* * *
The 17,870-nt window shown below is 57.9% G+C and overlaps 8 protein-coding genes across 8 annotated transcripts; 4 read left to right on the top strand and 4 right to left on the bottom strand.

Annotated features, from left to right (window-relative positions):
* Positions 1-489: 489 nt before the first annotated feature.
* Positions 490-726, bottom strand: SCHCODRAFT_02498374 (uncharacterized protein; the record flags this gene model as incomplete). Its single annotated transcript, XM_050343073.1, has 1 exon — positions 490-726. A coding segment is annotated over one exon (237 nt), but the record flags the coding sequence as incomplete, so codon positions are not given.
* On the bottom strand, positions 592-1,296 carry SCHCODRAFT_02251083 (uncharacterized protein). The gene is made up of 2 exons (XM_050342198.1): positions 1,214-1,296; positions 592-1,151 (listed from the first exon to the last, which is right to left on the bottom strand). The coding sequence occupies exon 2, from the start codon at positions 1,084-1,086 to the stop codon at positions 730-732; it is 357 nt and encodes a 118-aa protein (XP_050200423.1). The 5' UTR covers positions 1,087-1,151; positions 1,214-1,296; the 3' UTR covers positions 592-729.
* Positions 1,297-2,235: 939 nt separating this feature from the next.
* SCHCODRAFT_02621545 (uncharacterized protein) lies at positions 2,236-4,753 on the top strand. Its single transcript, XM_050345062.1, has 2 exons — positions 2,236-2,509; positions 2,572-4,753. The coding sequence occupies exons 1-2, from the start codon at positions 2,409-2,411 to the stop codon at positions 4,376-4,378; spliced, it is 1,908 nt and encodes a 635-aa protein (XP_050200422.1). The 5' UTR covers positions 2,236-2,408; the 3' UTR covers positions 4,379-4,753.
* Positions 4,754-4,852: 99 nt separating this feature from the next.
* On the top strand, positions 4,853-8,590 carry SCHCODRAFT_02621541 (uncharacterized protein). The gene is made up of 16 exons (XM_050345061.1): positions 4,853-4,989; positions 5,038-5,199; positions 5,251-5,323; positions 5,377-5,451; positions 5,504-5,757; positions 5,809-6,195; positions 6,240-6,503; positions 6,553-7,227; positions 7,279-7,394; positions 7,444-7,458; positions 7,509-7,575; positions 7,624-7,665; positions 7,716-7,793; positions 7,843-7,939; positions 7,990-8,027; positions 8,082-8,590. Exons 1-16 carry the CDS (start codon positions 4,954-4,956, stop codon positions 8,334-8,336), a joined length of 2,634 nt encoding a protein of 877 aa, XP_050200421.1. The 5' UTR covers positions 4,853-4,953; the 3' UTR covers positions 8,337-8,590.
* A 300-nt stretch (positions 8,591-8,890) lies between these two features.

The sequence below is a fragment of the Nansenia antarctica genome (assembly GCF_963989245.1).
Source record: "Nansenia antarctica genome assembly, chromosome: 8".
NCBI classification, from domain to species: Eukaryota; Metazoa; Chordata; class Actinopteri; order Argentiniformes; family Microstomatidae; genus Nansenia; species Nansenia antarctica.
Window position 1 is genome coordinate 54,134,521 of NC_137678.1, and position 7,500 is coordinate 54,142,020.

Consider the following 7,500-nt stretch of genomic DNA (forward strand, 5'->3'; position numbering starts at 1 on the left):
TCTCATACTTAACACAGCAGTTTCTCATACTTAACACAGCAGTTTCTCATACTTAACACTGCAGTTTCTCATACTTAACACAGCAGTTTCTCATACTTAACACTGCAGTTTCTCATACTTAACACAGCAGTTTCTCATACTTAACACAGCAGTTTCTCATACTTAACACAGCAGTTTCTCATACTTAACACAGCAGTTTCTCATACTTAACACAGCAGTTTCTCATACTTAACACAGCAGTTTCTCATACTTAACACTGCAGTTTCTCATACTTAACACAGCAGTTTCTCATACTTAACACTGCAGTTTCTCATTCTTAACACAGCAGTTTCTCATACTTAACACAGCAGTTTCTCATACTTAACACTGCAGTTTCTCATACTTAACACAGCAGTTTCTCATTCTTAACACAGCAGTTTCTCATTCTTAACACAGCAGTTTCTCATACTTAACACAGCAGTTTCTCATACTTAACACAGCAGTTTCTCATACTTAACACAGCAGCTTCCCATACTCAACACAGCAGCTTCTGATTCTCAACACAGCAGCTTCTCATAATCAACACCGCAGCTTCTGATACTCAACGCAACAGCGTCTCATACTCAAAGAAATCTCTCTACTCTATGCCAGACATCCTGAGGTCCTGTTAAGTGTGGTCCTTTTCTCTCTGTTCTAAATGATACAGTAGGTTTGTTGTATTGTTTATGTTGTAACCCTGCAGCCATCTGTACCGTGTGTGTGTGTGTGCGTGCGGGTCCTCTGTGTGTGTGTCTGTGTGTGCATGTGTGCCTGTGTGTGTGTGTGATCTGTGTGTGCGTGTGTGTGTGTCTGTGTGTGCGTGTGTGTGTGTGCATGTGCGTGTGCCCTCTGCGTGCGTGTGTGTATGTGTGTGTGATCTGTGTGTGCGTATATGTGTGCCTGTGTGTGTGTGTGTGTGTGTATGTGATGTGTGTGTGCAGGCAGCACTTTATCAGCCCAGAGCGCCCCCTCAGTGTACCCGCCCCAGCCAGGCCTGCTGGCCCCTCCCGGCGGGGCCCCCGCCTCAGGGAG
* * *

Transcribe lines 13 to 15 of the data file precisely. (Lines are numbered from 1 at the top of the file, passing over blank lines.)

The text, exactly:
NCBI classification, from domain to species: Eukaryota; Metazoa; Chordata; class Actinopteri; order Argentiniformes; family Microstomatidae; genus Nansenia; species Nansenia antarctica.
Window position 1 is genome coordinate 54,134,521 of NC_137678.1, and position 7,500 is coordinate 54,142,020.

Consider the following 7,500-nt stretch of genomic DNA (forward strand, 5'->3'; position numbering starts at 1 on the left):